Do You Need a BYOD Policy If You Use Mobile Device Management Software?

 In Mobile

There was a time when employees resented being asked to provide their own equipment to do their jobs. If an employer needed an employee to be productive and reachable offsite, the employer provided a laptop and a pager.

Those days are history. Employees today expect to be able to work from home, an airport, or a coffee shop, and they want to use their own devices rather than carry two of everything.

As a result, companies have had to open their networks, applications, and data to devices they don’t own or control. In order to address the security and liability issues, some companies publish BYOD policies that define the rights and responsibilities of the employee and the employer. Other companies turn to mobile device management (MDM) and other software to gain control over the device.

Software for Corporate Control Over Employees’ Devices

Enterprise mobility management, mobile device management, and mobile application management software allow companies to remotely control the devices employees use to connect to the corporate network. Using these products, IT teams are able to authorize devices to connect, deploy applications to the device, enforce security controls such as passwords and encryption, and remotely wipe data if a device is lost.

Policies for Employee Responsibility Over Employees’ Devices

Because of the security companies gain by using MDM software, it may seem less relevant to define a BYOD policy. After all, BYOD policies typically address topics such as security requirements and which apps are allowed, issues which the company can manage through the MDM software.

But even though MDM software gives companies control over user devices, companies should still publish a BYOD policy—and require employees to acknowledge and agree to its terms before allowing that employee to use their own device to access company resources.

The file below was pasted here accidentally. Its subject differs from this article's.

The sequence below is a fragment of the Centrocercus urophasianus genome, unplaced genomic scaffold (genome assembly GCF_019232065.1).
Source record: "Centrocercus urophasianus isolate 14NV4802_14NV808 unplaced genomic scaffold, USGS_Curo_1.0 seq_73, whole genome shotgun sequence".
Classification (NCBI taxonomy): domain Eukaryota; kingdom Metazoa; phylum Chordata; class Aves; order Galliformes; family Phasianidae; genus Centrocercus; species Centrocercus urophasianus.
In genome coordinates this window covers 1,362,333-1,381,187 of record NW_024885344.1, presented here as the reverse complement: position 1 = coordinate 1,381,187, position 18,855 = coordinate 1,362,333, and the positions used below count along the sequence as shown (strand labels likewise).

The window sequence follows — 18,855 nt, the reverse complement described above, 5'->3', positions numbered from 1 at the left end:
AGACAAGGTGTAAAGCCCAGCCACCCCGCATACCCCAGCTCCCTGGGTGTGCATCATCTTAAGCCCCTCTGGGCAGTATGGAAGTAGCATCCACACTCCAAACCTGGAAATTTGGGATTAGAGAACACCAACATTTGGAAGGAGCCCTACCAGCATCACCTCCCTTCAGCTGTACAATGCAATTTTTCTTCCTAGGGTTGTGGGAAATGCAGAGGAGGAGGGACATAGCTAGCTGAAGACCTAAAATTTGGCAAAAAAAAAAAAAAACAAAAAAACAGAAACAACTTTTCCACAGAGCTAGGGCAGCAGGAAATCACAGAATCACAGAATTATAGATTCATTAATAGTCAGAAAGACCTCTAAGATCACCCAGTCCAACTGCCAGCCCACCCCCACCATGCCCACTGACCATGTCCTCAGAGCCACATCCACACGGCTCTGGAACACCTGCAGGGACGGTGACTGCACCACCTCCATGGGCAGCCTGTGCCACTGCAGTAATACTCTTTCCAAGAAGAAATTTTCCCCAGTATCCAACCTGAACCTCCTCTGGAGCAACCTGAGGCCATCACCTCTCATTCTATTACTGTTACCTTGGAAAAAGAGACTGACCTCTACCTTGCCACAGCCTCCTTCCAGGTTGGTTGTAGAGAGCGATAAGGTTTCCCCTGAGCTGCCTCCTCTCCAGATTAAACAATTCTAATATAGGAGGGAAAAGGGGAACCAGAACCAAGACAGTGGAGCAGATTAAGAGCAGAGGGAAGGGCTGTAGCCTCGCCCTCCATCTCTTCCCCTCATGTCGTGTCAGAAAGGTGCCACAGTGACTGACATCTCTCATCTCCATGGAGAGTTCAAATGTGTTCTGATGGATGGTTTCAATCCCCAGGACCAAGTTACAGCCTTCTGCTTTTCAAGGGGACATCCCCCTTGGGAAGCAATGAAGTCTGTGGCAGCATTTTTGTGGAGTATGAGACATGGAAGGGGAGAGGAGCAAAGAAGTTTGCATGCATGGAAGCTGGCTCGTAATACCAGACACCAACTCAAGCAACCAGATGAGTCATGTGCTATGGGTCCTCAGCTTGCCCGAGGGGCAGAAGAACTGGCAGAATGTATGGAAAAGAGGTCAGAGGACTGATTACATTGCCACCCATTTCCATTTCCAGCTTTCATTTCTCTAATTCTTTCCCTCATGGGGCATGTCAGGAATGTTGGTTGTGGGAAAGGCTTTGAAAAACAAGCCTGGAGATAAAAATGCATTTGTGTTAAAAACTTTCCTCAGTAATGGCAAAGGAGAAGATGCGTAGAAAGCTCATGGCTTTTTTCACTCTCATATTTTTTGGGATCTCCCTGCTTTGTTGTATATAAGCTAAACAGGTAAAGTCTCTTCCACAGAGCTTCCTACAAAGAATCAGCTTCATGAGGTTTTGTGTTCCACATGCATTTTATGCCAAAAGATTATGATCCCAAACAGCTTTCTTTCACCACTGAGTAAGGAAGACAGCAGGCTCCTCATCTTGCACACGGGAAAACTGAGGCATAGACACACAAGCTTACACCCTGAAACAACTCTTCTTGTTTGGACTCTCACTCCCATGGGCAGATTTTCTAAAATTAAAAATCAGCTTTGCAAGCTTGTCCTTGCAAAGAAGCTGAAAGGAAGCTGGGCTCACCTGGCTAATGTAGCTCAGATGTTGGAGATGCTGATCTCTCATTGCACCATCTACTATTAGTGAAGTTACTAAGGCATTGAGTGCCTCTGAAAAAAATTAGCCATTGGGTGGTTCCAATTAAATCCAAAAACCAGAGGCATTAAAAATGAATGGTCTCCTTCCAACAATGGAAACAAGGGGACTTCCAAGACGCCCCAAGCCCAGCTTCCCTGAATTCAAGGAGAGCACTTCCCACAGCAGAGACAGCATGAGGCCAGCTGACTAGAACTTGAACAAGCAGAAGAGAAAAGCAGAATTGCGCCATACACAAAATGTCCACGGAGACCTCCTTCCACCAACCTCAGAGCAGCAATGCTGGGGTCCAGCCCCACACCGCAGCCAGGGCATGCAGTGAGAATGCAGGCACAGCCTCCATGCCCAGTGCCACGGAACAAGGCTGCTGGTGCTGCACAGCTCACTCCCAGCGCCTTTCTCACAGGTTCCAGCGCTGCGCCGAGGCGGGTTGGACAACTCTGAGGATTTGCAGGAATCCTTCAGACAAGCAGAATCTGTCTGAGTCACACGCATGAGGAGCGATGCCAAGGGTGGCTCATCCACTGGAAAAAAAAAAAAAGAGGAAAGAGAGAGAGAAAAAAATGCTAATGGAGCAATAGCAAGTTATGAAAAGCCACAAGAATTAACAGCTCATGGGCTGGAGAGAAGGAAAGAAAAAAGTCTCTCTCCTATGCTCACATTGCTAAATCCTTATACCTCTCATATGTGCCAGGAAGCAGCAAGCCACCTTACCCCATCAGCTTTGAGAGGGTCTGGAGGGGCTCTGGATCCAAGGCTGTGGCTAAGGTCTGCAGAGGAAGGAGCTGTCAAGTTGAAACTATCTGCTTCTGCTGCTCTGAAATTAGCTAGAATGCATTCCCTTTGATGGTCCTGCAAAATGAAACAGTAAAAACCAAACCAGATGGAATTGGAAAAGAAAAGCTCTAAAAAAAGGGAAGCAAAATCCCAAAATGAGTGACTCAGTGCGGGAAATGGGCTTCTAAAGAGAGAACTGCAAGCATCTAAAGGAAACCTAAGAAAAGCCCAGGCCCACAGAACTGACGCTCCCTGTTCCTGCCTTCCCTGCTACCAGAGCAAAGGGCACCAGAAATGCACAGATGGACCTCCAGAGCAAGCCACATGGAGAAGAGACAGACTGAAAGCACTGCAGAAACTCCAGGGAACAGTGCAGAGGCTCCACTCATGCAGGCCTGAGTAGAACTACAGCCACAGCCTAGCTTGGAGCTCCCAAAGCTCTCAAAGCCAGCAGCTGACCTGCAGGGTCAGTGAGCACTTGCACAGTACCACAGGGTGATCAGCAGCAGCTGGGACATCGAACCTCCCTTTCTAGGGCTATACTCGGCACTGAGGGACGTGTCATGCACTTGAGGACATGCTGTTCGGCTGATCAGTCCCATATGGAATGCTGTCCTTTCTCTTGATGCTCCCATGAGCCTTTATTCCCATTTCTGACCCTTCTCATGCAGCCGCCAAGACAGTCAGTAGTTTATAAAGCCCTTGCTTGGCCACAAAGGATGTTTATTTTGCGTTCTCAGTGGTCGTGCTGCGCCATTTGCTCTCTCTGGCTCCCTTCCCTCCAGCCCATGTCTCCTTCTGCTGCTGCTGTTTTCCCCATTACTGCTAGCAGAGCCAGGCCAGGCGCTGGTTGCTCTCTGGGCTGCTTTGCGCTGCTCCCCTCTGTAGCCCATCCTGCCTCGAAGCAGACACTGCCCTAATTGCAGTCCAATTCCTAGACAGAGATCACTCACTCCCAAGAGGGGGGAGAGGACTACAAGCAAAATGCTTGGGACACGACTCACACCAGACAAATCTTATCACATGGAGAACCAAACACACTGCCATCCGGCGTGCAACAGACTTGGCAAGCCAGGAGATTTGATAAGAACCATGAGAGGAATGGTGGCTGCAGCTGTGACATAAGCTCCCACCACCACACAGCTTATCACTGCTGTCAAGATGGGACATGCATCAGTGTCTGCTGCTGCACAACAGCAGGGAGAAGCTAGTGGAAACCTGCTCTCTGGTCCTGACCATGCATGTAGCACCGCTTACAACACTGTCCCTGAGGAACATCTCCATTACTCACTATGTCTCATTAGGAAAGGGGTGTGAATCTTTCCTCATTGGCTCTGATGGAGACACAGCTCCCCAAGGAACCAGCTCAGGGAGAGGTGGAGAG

First and foremost, this allows the company to obtain the employee’s permission for corporate monitoring of the device and the company’s right to delete data from the device. Second, the BYOD defines the employee’s responsibilities for protecting corporate data on their device, including informing the company if the device is lost or stolen. BYOD policies can also inform employees that BYOD support for all devices is not guaranteed, and if they use an unsupported device they may lose remote access and be required to work on premises. Using a BYOD this way is about managing employee expectations, rather than managing the device itself.

Implementing BYOD Policies and MDM Software

Creating and implementing an effective strategy to support employees who work on their own devices while securing corporate data isn’t easy. Prescient Solutions helps companies define BYOD policies and implement MDM software. Our experienced team provides mobile support services that include helping set up your users, helping set up your email, and helping set up your security so that mobile device usage is easy and safe for both the company and employees. Contact us to discuss your BYOD strategy and learn how our services can handle administering mobility so you can focus on your business.

Additional Resources

It’s Bring Your Own Device, Not Bring Your Own Support

Enterprise Mobile Management Isn’t Just About Controlling Devices

Do You Need a Virtual Mobile Infrastructure?

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